Arts and CultureBoozeReviewsSan Francisco

Locals vs. Gentrifiers : East Bay Fight Party

Put em' up!

Put em’ up!

As housing prices soar upwards and neighborhoods seemingly transform overnight, conversations can get pretty zesty pretty quickly surrounding the topic of gentrification. I don’t know about you, but my Facebook feed is a regular bullshit fest of people defending their right to move here and others defending their right to still afford to be here.

Fireworks & Fights!

Fireworks & Fights!

Before we get into it any further, I’m going to come clean here and now. I am not a Bay Area native. I was born and raised in Hawaii and moved to Oakland in 2000 and haven’t left. While I lack the pure bred local pedigree, I do possess all of the zealotry that comes with being a born-again Bay Area Californian.

Apocalypse Right Now

Apocalypse Right Now

Needless to say, the topic of outsiders pouring into the Bay Area their presence and effects that it has on our cities is both timely and tumultuous. In a creative attempt to address the roiling boil topic of gentrification, the East Bay Rats opted to cut the shit and take the dialog straight into the boxing ring. Thus as a community we all piled into the Rat’s club house on San Pablo Avenue this past Saturday and watched as our friends worked out our collective issues and aggressions surrounding this current influx of people via the time honored method of fisticuffs. That’s right, motherfucking fisticuffs baby.

crowd rats

The East Bay Rat’s fight parties take place at the Rat’s clubhouse on San Pablo and are wild free-for-alls featuring punk bands, bottle rockets, and booze, not to mention fights. People start packing in early, and by the time the party is in full swing, the backyard area that hosts a regulation size boxing ring and nothing else is crammed with people, with people crawling up onto the roof for a better view of the fights.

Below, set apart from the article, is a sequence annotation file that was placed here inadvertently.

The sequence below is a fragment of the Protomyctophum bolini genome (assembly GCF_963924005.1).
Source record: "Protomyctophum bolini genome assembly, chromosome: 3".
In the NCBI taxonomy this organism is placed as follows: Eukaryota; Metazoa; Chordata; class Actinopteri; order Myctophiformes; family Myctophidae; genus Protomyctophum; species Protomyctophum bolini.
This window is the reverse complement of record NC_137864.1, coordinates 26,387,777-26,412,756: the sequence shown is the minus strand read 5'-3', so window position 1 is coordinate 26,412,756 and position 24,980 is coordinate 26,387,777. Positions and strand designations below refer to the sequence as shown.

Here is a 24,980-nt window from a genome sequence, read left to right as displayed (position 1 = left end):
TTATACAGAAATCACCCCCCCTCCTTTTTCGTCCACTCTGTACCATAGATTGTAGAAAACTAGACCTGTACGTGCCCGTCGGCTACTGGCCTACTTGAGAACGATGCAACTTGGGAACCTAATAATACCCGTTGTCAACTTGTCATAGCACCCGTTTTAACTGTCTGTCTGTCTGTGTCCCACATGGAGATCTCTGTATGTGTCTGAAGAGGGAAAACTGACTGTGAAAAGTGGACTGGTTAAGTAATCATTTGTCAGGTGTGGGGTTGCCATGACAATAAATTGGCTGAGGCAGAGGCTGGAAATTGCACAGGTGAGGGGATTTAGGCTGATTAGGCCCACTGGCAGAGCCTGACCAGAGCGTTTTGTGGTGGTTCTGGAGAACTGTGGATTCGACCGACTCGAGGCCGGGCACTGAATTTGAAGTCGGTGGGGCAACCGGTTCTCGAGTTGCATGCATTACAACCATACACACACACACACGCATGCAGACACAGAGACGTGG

fight night

fight night

Thanks to films like Fight Club, and the popularity of the East Bay Rats, fight parties are a familiar concept. Someone gets in the ring and whoever feels like fighting the dude or chick volunteers and strap on a pair of regulation boxing gloves. The fights are refereed by a member of the Rats who makes sure that things don’t get too gnarly. The criteria for this particular party was to qualify as being a local you needed to be a resident of the Bay for at least 10 years, anything less being considered a gentrifier. The fights are done in good fun, they usually end in a hug or a handshake. Punches were thrown, blood was spilled, and everyone who entered the ring was a champion. Who won? Well, locals of course. But we will have to see how things pan out in real life.

hot bike 3

Photo: James Cheadle via www.hotbikeweb.com (different night, same event)

hot bike 4

Photo: James Cheadle via a rad article written by Martin Pashley for www.hotbikeweb.com on the East Bay Rats. click on the picture to see it.

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Kit Friday -Mild in the Streets

Kit Friday -Mild in the Streets

I am a writer, DJ, musician, vandal and I travel a lot.

  • 503F

    Lol at the white people talking about who was there first in the east bay.

  • patrick fry

    10 years is not close to long enough for me to consider someone a local. Like, you have to have been born here or spent a majority of your youth here for me to consider you a local. If you came here 10 years ago, you are a gentrifier, especially if you came here, lived in a lower income neighborhood and helped with pricing out residents who had to move to antioch or hayward or something. But if I moved to China, and lived there for ten years, I wouldn’t consider myself a local of China. I would be guy from the US who has lived in China for 10 years.